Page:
Millennials in the Workplace: 9 Insights
Industry leaders at a panel during Realcomm revealed how their companies react to the deluge of Millennials in today's workforce, from changing office design trends to management strategies.
By Mallory Bulman
There has been a lot of buzz regarding the Millennial influence when it comes to renting apartments: They’re renting in droves and some are even delaying buying a home, even if they have the means to buy. What is behind the phenomenon of the largest demographic cohort renting in such numbers? In previous generations, people would get married, settle down before the age of 30, and buy a house. Today, job growth is spurring the young generation to not only conserve the money they saw lost so easily in the housing crash of 2008, but also to allow for the opportunity to pick up and move without any housing baggage.
Now, even age-old companies with proven track records are questioning their approaches to everything from office design to communication strategies as they are presented with more and more incoming Millennial employees. In a panel discussion between Yardi’s Esther Bonardi, Gensler’s Randy Howder, Boxer Properties’ Justin Segal and Cousins Properties’ Brandon Van Orden at the Realcomm conference in San Diego, the industry veterans discussed their companies’ strategies toward integrating the Millennial workforce into their office culture.
Adapt to the “New Norm”
When most company leaders think about the flexibility that Millennials are said to want, they imagine a no-boundaries, work-from-home and summer Fridays kind of workplace. While there are professionals in the Millennial generation may be attracted to perks of that caliber, the panelists said that they see all generations creating the evolution of the new workplace.
Brandon Van Orden on Millennials: “They don’t want to wait around. They like things that happen more rapidly. They like the next opportunity. That agile methodology allows you to do that, versus traditional waterfall methodology…took forever.”
Justin Segal: “What people really want today is something we’ve been offering for a long time; which is they want to learn something new, they want to get up to speed very quickly, and they want to be able to have variety and change and change jobs.”
Esther Bonardi: “If you create more of these collaborative spaces, a lot more of this development by osmosis happens…On the whole I see the Millennial workers being a very collaborative workforce…They’re willing to work together and get input from others.”
Randy Howder: “The pendulum has swung back on the idea of balance. Our research has shown while there are Millennials who are collaborative, people are different…so we’re recognizing the shortcuts of completely open floor plans.”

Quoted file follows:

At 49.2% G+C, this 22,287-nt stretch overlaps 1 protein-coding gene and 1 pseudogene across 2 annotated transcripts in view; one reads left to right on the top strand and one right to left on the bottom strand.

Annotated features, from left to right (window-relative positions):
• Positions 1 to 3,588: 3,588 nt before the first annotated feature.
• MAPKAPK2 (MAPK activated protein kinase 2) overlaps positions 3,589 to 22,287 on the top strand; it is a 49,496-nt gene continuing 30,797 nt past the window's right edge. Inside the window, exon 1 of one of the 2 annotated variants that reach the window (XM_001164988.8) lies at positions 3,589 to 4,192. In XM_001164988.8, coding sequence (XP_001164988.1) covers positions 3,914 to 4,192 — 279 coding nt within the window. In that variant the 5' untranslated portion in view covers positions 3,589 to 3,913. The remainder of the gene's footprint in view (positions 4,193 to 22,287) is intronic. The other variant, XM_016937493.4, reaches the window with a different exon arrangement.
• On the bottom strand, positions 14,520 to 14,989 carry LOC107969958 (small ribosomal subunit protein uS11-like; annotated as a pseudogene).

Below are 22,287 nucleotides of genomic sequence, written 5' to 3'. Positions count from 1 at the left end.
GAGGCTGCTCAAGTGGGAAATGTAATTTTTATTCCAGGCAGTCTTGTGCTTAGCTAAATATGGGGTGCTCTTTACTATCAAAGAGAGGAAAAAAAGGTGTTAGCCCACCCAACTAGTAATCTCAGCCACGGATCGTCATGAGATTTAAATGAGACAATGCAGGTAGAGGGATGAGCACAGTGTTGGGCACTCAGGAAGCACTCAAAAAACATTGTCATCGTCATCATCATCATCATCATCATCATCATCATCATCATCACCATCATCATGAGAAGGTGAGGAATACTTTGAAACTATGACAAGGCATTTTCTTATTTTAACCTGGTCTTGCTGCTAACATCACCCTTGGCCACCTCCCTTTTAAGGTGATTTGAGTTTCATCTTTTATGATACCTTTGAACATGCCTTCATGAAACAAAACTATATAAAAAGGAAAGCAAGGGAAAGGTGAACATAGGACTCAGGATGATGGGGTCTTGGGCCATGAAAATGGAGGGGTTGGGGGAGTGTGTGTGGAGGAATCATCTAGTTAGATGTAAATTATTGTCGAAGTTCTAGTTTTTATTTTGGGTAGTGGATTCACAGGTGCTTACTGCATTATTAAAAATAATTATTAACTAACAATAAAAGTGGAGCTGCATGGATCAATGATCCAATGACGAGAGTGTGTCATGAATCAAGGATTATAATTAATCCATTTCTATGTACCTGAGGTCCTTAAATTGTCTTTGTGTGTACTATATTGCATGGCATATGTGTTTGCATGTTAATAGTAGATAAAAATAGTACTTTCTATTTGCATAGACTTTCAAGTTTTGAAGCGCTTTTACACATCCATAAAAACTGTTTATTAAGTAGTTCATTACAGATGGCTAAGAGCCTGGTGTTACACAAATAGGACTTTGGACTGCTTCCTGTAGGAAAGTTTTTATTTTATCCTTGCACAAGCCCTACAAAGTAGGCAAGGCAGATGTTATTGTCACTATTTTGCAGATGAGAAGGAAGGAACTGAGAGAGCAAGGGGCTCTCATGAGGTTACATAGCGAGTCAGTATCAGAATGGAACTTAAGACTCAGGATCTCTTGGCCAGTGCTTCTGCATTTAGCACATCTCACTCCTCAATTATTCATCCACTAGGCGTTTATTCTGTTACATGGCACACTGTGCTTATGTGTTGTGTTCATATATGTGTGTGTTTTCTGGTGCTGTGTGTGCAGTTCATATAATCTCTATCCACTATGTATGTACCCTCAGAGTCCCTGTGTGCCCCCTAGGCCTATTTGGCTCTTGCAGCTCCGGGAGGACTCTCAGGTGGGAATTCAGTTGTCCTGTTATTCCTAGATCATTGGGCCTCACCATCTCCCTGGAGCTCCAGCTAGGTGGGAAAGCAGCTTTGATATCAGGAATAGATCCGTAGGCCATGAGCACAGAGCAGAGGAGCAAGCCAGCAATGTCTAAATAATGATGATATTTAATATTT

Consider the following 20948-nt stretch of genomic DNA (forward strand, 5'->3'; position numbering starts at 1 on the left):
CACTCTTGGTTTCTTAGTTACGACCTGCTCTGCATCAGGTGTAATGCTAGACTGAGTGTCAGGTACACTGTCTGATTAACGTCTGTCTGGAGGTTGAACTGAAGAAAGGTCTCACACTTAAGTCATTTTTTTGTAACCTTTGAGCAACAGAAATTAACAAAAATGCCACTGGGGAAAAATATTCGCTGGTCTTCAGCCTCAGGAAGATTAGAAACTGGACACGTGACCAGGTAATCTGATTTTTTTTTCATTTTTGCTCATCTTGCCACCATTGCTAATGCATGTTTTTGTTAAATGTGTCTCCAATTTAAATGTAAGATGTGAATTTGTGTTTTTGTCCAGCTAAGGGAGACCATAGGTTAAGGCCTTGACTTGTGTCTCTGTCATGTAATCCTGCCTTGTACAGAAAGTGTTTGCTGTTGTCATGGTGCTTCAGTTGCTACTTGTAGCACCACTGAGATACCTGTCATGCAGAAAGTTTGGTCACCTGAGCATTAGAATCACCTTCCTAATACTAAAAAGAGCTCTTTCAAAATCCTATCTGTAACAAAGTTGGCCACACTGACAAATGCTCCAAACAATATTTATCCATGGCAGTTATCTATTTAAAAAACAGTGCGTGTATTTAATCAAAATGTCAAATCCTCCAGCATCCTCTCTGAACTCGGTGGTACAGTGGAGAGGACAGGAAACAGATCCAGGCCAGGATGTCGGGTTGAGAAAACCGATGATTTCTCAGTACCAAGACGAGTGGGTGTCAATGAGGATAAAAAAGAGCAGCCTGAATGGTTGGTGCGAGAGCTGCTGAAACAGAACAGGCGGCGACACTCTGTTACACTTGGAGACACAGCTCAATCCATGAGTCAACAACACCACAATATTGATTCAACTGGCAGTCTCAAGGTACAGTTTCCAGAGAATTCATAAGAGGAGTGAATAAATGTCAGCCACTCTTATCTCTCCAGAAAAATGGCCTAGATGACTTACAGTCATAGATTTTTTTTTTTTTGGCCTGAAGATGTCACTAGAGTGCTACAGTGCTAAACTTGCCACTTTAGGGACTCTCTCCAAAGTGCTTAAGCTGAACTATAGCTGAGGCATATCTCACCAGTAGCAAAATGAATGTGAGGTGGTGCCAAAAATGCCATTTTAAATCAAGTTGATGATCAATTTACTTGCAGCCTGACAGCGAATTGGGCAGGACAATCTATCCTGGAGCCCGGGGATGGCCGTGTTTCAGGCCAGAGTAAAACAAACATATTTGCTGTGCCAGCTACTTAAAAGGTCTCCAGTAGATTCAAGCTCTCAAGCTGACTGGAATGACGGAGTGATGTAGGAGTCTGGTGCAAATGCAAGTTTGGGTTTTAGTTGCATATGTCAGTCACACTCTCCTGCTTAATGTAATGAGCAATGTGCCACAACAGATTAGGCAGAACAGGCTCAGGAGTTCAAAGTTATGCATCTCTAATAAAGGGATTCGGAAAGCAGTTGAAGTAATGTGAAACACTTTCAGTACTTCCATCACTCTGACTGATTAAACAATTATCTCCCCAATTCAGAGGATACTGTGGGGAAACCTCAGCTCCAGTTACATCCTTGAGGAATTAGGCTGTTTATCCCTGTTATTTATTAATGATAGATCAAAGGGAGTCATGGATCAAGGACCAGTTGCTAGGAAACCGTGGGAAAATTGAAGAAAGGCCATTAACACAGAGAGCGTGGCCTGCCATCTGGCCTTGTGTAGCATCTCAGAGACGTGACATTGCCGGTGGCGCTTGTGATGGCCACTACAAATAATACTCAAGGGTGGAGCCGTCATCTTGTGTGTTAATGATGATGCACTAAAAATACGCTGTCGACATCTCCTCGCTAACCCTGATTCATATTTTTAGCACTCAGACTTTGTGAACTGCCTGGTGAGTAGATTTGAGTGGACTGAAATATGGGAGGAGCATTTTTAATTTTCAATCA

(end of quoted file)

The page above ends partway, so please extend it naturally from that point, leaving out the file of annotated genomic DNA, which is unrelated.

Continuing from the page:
RH: “The workplace really is a communication tool, and it tells your employees something. So if you have private offices that are assigned by hierarchy so the more senior you are the larger your office is, and everyone else is in interior cubicles, that indicates something.”
RH: “Where we’re seeing the world going is this studio-based environment…where you recognize that people have differences…it’s about creating a team-based environment.”
New Technology Brings New Communication Styles
While work-focused instant messaging phone apps like Slack and video chat services like Skype for Business make it easy to conduct business anywhere, there are still large cohorts of the workplace that have difference preferences for communication vehicles based on when they entered the workplace. The panelists also pointed out that the way workers communicate differs based on the culture of previous workplaces and generational preferences.
RH: “How do generations and Millennials differ from other people in the same physical space? When you’re communicating, people are almost inhabiting different spheres, so the world of Slack and IM feels very different to the world of voice mail and phone calls. When they’re all happening in the same space, what are the challenges that occur there?”
EB: “Some of the areas where I see some of the biggest differences are in communication styles and in use and desire for technology…Our Boomers still like the telephone and they also still like email pretty well…Our Gen Xers send a lot of emails and they’re pretty long.”
RH: “Surprisingly, our data shows that there aren’t really fundamental differences when it comes to what people need in a physical space…Everybody needs privacy, everybody needs the ability to focus, everybody needs the ability to speak to someone in person.”